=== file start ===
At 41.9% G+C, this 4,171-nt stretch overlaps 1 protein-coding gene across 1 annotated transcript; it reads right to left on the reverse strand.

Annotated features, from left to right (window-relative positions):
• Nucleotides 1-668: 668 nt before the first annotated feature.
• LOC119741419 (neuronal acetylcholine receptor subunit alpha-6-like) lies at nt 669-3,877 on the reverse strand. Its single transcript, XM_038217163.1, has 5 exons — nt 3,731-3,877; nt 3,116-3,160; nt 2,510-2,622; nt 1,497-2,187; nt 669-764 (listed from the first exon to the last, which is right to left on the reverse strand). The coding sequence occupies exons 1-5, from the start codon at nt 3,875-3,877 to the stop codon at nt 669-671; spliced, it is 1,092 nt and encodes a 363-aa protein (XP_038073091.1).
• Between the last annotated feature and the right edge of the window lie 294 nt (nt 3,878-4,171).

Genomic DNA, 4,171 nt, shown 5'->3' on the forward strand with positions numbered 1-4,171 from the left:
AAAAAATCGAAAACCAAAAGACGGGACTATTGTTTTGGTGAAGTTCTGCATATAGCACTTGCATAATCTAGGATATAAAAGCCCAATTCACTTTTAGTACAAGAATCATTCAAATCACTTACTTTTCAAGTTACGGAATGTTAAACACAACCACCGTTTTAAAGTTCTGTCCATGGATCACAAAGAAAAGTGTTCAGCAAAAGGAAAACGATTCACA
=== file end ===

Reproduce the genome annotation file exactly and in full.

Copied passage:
At 41.9% G+C, this 4,171-nt stretch overlaps 1 protein-coding gene across 1 annotated transcript; it reads right to left on the reverse strand.

Annotated features, from left to right (window-relative positions):
• Nucleotides 1-668: 668 nt before the first annotated feature.
• LOC119741419 (neuronal acetylcholine receptor subunit alpha-6-like) lies at nt 669-3,877 on the reverse strand. Its single transcript, XM_038217163.1, has 5 exons — nt 3,731-3,877; nt 3,116-3,160; nt 2,510-2,622; nt 1,497-2,187; nt 669-764 (listed from the first exon to the last, which is right to left on the reverse strand). The coding sequence occupies exons 1-5, from the start codon at nt 3,875-3,877 to the stop codon at nt 669-671; spliced, it is 1,092 nt and encodes a 363-aa protein (XP_038073091.1).
• Between the last annotated feature and the right edge of the window lie 294 nt (nt 3,878-4,171).

Genomic DNA, 4,171 nt, shown 5'->3' on the forward strand with positions numbered 1-4,171 from the left:
AAAAAATCGAAAACCAAAAGACGGGACTATTGTTTTGGTGAAGTTCTGCATATAGCACTTGCATAATCTAGGATATAAAAGCCCAATTCACTTTTAGTACAAGAATCATTCAAATCACTTACTTTTCAAGTTACGGAATGTTAAACACAACCACCGTTTTAAAGTTCTGTCCATGGATCACAAAGAAAAGTGTTCAGCAAAAGGAAAACGATTCACA